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Type 1

A Focus on Diabetes Technology for Families

by Margaret Nguyen

On February 1-2, we attended the Children with Diabetes (CWD) Focus on Technology Conference in Crystal City, Virginia. It was an enormously enjoyable and educational weekend. There was a fantastic line-up of speakers on topics including the artificial pancreas and the practical uses and incorporation of diabetes technology into daily life. Parents, children, and adults with type 1 diabetes who have grown up with the “CWD family” were also able to connect and share stories of difficulties and how they worked past those struggles. The following are highlights of what was discussed at the sessions.

Dr. Edward Damiano’s Quest to Develop an Artificial Pancreas

Dr. Edward Damiano of Boston University discussed his exciting research on the artificial pancreas (also called the “closed loop”) and explained the experiments that have helped him and his colleagues progress to their current closed-loop system. His newest system uses an iPhone running a control algorithm, two Tandem t:slim insulin pumps (dosing insulin and glucagon), and a Dexcom G4 continuous glucose monitor. (For background on the artificial pancreas, please see the learning curve in diaTribe #39 and conference pearls in diaTribe #44.)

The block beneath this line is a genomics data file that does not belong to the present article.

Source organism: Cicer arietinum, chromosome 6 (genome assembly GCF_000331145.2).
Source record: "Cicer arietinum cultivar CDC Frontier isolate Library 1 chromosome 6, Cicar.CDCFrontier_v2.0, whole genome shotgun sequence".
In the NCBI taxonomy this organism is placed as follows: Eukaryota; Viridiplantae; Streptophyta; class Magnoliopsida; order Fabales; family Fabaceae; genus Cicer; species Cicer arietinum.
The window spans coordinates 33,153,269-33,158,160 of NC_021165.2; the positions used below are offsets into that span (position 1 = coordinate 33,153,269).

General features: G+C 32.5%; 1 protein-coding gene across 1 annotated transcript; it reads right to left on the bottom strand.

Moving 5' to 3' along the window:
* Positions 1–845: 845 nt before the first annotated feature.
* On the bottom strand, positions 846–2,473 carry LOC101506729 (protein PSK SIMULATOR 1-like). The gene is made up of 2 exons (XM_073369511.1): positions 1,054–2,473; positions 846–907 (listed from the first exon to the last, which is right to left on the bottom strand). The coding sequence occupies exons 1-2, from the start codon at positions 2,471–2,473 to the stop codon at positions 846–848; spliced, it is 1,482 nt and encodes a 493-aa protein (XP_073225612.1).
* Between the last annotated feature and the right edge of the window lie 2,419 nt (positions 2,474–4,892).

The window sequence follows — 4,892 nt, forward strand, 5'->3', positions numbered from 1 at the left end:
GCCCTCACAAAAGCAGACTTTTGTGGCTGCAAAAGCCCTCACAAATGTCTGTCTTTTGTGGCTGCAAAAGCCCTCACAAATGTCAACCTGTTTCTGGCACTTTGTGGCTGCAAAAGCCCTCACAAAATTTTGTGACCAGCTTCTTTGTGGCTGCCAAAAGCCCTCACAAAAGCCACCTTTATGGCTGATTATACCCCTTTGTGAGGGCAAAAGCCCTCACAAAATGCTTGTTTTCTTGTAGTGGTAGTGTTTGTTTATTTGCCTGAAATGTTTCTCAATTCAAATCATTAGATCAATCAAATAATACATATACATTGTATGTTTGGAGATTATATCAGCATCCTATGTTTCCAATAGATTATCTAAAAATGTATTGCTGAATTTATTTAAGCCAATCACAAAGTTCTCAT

Dr. Damiano began his talk by discussing his inspiration for building an artificial pancreas: his son who has type 1 diabetes. His goal is to build a system that could regulate his son’s blood glucose levels automatically and with minimal user intervention. Dr. Damiano and the Boston-based Bionic Pancreas research group first tested their insulin and glucagon algorithm in pigs without functional beta cells and have continued their research all the way to humans. In his last published study, the algorithm, which only needed information about the subject’s weight for initialization, was able to control blood glucose levels even when the participants were exercising on stationary bicycles. These initial studies helped the research group improve the algorithm so that it could better control blood sugars.